References

Aisbitt, S. (2004) ‘Why did(n't) the accountant cross the road?’ OUBS working paper, 04/04.
Bromwich, M. (1992) Financial Reporting, Information and Capital Markets, (in particular Chapter Two ‘The market provision of accounting information’) London, Pitman Publishing.
Burchell, S., Clubb, C. and Hopwood, A. (1985) ‘Accounting in its social context: towards
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2.4 Means of regulation

We have started to draw attention to cultural variables already when talking about the perceived objectives of financial reporting. In this next section, cultural issues can be seen to have a considerable impact on the methods used in each country to regulate its accounting, and indeed on whether regulation is perceived to be necessary.

One of the fundamentals in this area is the underlying legal system. The literature recognises two models: the common law model and the Roman law model.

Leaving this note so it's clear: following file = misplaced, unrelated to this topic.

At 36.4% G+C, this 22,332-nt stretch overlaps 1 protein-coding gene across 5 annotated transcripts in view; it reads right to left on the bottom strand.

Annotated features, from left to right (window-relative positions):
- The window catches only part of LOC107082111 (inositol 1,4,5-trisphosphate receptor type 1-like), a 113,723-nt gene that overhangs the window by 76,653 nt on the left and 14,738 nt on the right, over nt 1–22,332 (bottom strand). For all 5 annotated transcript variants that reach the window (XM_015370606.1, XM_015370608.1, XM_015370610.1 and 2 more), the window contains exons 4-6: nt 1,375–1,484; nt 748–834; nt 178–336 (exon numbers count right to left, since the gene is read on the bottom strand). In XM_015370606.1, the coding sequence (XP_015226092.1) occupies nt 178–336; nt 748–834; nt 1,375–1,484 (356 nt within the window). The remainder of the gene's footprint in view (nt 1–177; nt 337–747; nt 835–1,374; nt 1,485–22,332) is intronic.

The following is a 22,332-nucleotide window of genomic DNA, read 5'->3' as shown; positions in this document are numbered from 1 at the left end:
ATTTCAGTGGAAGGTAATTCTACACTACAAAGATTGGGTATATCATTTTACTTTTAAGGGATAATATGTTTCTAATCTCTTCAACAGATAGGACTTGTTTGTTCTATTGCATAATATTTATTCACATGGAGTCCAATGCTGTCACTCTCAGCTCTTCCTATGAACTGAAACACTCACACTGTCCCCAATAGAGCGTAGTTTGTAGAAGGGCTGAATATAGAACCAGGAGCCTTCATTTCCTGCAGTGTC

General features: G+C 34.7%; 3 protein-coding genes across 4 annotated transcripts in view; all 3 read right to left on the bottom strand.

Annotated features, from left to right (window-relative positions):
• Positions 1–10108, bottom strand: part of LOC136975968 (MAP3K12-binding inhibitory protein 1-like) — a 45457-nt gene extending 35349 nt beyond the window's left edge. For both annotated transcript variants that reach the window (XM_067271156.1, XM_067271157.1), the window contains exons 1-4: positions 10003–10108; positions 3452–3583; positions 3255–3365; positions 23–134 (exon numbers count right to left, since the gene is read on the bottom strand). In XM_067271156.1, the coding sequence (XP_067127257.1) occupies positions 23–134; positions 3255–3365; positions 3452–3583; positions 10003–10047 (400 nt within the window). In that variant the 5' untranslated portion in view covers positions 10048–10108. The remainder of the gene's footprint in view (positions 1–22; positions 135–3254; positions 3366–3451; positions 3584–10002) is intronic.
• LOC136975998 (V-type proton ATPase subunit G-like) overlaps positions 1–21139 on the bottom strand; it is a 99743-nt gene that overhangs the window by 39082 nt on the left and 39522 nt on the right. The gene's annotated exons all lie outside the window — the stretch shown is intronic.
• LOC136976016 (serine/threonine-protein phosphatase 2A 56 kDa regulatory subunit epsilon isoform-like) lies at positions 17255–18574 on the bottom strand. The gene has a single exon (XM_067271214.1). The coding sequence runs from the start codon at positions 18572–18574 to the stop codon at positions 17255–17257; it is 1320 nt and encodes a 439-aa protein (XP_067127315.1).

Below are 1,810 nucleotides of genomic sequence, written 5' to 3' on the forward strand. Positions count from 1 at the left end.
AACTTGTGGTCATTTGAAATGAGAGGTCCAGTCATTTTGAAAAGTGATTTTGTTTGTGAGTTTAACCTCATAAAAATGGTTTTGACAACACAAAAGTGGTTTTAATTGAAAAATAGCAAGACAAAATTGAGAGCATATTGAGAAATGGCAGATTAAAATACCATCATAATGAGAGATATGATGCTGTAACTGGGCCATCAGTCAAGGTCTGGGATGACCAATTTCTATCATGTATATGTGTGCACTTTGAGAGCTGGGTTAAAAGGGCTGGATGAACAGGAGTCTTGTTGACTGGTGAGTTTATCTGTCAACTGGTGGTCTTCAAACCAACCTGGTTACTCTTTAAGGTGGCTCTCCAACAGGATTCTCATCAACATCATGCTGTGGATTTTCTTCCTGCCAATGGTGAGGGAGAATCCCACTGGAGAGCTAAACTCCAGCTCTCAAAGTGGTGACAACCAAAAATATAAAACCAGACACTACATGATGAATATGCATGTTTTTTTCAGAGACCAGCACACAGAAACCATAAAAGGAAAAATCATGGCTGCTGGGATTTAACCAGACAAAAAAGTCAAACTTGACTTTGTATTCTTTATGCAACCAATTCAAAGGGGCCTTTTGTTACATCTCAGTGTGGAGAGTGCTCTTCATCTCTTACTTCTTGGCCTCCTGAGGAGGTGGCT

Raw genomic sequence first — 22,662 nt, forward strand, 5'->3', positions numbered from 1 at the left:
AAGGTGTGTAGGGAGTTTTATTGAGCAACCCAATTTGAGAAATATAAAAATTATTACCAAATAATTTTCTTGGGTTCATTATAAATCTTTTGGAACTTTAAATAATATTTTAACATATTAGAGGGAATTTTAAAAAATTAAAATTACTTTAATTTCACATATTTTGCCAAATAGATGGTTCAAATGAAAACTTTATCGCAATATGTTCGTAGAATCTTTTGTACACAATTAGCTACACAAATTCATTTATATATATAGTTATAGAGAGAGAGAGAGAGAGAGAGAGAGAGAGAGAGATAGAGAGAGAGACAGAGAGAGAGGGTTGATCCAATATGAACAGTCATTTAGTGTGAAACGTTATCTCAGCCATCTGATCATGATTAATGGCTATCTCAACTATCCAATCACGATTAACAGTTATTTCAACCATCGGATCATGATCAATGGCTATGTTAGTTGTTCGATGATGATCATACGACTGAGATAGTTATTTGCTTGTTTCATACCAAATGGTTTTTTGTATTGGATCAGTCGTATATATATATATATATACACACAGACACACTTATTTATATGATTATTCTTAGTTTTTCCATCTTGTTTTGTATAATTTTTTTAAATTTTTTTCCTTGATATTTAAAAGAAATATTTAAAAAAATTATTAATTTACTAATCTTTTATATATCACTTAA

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2.2 Objectives of financial reporting

The International Accounting Standards Board (IASB) has a conceptual framework that aims to set out publicly which qualities should be in the forefront of the standard-setters' minds when making accounting rules. The IASB explains that ‘the objective of financial statements is to provide information about the financial position, performance and changes in the financial position of an entity that is useful to a wide range of users in making economic decisions’ (IASC, 1989, paragraph 12). (
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1.8 Conclusion